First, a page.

‘Completely un-Australian’ – artist summoned to court for painting late Shane Warne mural

A graffiti artist charged with causing criminal damage for painting a mural of the late Shane Warne on the side of an abandoned house says it’s ‘completely anti-Australian’ – but makes a damning admission

  • The graffiti artist is outraged that his tribute to Shane Warne landed him in court
  • Jarrod Grech says his next court case is ‘a waste of police and court time’
  • He rejoices in the support for his work displayed on his social media site

A graffiti artist is outraged that a mural he painted in tribute to deceased cricketer legend Shane Warne has landed him in court.

Warne’s sudden death shocked the country and the sports world in March, after he suffered a heart attack while on vacation in Koh Samui, Thailand, aged 52.

Jarrod Grech took to the video sharing site ICT Tac complaining that his upcoming court case for criminal damages is “a waste of police and court time.”

Grech painted the mural on the side of a house at 40 Canning Street in the Melbourne suburb of Carlton.

The prolific street performer has welcomed support for his work in the comments alongside his TikTok post, with one calling the accusations against him ‘unAustralian’.

Jarrod Grech is pictured next to his Shane Warne mural in the Melbourne suburb of Carlton

When he first painted the mural, Grech said, “Australia has lost a legend!”

“In this portrait I tried to capture Shane’s charisma and fun nature. One of my fondest memories is of playing cricket in primary school trying to bowl like Shane and Brett Lee.

“I hope I made your proud brother porcelain veneers. See you in the next life.

In April, Grech said he painted the same wall multiple times when he didn’t know who lived in the adjoining residence.

“The windows are boarded up,” he told 3AW.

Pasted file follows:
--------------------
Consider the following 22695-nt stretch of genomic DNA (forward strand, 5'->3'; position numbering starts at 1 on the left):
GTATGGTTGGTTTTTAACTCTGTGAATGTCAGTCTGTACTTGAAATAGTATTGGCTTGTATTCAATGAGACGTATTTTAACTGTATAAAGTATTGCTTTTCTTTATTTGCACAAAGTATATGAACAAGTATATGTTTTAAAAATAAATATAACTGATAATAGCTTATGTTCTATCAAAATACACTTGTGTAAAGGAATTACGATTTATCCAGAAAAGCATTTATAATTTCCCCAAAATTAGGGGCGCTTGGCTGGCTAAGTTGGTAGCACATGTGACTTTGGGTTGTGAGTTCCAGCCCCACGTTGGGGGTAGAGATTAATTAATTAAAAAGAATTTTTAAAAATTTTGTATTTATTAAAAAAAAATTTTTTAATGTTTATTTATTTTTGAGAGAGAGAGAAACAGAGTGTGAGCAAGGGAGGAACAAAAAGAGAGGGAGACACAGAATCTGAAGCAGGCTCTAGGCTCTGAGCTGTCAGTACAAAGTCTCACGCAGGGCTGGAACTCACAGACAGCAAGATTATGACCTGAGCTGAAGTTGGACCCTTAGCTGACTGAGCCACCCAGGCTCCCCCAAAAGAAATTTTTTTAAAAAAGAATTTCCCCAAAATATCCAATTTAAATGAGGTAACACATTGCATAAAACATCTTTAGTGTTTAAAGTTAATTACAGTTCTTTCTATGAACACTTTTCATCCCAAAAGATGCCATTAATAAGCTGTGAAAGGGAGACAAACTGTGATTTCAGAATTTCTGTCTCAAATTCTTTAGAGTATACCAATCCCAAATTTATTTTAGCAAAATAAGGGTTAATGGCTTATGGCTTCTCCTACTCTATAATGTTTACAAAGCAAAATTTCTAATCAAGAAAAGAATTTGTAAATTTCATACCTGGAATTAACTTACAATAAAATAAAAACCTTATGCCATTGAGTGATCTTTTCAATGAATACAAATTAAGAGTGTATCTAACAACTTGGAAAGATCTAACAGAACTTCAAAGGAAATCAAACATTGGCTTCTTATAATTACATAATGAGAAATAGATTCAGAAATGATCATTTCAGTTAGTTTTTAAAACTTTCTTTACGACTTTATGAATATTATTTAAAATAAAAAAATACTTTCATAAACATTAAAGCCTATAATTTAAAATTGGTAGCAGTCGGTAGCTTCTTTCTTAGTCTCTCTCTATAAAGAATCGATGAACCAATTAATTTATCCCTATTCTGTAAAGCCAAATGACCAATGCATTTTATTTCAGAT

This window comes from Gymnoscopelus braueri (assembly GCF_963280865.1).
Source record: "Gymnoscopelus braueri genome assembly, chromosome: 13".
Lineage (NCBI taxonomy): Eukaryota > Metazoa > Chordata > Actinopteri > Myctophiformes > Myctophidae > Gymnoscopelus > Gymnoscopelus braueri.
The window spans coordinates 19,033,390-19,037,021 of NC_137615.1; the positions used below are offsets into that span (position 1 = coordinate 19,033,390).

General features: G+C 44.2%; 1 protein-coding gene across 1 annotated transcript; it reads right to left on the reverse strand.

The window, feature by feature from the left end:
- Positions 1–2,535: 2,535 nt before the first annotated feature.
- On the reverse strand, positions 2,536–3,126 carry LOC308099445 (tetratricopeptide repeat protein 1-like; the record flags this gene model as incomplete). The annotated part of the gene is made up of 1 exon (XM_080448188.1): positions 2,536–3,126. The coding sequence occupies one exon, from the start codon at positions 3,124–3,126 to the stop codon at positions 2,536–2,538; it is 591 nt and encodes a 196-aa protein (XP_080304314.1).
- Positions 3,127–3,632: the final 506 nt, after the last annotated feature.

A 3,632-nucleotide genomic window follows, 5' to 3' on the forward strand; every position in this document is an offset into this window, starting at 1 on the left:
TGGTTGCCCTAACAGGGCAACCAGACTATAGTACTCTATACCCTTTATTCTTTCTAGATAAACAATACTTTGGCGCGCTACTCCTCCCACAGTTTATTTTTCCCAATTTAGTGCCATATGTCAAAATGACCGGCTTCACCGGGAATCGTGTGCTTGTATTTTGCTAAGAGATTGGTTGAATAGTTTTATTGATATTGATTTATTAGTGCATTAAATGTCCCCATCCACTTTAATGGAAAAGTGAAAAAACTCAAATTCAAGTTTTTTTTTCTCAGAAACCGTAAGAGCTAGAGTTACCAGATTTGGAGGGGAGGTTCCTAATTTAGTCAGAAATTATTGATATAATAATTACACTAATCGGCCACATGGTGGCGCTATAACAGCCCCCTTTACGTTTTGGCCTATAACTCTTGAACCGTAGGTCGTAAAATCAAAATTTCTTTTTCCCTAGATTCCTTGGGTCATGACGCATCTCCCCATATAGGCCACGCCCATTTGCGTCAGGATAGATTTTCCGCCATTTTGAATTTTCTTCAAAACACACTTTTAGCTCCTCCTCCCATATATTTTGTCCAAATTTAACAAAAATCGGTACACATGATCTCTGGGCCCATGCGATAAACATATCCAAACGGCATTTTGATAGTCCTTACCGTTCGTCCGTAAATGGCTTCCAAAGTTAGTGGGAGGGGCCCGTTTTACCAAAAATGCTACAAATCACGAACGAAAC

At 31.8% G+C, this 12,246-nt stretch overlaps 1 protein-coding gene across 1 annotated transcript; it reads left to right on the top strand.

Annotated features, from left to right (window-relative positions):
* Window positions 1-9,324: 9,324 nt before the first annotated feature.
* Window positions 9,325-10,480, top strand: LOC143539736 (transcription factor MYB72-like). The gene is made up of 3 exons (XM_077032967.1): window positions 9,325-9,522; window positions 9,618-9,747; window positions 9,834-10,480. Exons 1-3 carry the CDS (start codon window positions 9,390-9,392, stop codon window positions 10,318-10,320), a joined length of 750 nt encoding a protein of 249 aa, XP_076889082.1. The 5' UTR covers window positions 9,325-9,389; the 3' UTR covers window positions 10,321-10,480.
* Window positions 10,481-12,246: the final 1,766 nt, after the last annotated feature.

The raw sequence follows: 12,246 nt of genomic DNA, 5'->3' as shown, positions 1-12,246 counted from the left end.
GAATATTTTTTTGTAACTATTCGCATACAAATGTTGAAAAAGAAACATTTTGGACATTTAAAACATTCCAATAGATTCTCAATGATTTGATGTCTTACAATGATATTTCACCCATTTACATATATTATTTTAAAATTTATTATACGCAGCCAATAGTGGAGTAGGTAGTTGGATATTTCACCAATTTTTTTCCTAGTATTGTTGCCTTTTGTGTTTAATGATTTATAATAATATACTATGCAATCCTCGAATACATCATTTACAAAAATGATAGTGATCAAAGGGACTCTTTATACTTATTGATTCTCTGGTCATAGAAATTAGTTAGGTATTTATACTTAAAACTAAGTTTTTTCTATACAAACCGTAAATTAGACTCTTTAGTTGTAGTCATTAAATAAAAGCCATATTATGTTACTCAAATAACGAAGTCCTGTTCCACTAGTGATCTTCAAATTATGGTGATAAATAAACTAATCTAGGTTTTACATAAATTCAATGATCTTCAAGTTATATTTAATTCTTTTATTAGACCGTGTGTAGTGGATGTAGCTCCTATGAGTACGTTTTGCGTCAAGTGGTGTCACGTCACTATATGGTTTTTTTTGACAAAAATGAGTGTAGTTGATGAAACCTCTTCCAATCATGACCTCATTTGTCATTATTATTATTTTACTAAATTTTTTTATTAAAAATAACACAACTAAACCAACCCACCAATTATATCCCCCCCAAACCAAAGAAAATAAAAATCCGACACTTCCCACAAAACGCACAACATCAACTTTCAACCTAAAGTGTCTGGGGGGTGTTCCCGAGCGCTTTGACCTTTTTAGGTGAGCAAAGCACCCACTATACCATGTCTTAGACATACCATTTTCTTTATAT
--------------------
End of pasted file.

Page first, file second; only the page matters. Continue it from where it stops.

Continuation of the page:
“Usually I find the owner’s contact details and ask them for permission, then usually if they don’t like it I just spray them.”

Grech also admitted he “didn’t have a leg to stand on,” legally speaking.

“I’ll get permission from now on,” he said.

One supporter praised Grech’s work, saying: ‘I think your tribute is brilliant! Beautifully done!’

Others said ‘amazing tribute mate! Art is not a crime”, “Nice piece” and “Awesome bloody – should be more of you and less of the scribbling that is around”.

Some have supported his view that the summons is “a waste of time for the police and the court”.

“It’s art…stupid laws need to be reviewed – art shouldn’t be criminal damage,” one said.

Another said the police ‘should be arrested’ which was backed up by a message saying ‘Exactly correct’. Completely un-Australian.

Some others, however, have disputed where Grech painted his mural.

“Unless you have permission from the landlord, you can’t just paint on the walls. whatever the tribute aspect,” said one.

Artist Jarrod Grech is pictured with some of his non-graffiti work in his Melbourne studio

Artist Jarrod Grech is pictured with some of his non-graffiti work in his Melbourne studio

‘Did you have permission to spray there?’ another asked.

The artist replied that “the house is abandoned, covered in graffiti”.

Another poster responded to this by saying, “So you unlawfully defaced private property.”

Grech may not have helped his trial by answering this with one word – “Correct”.

He might be better off explaining his motivation for the mural as he wrote on his TikTok feed: “I love you Shane.”

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About Catharine C. Bean

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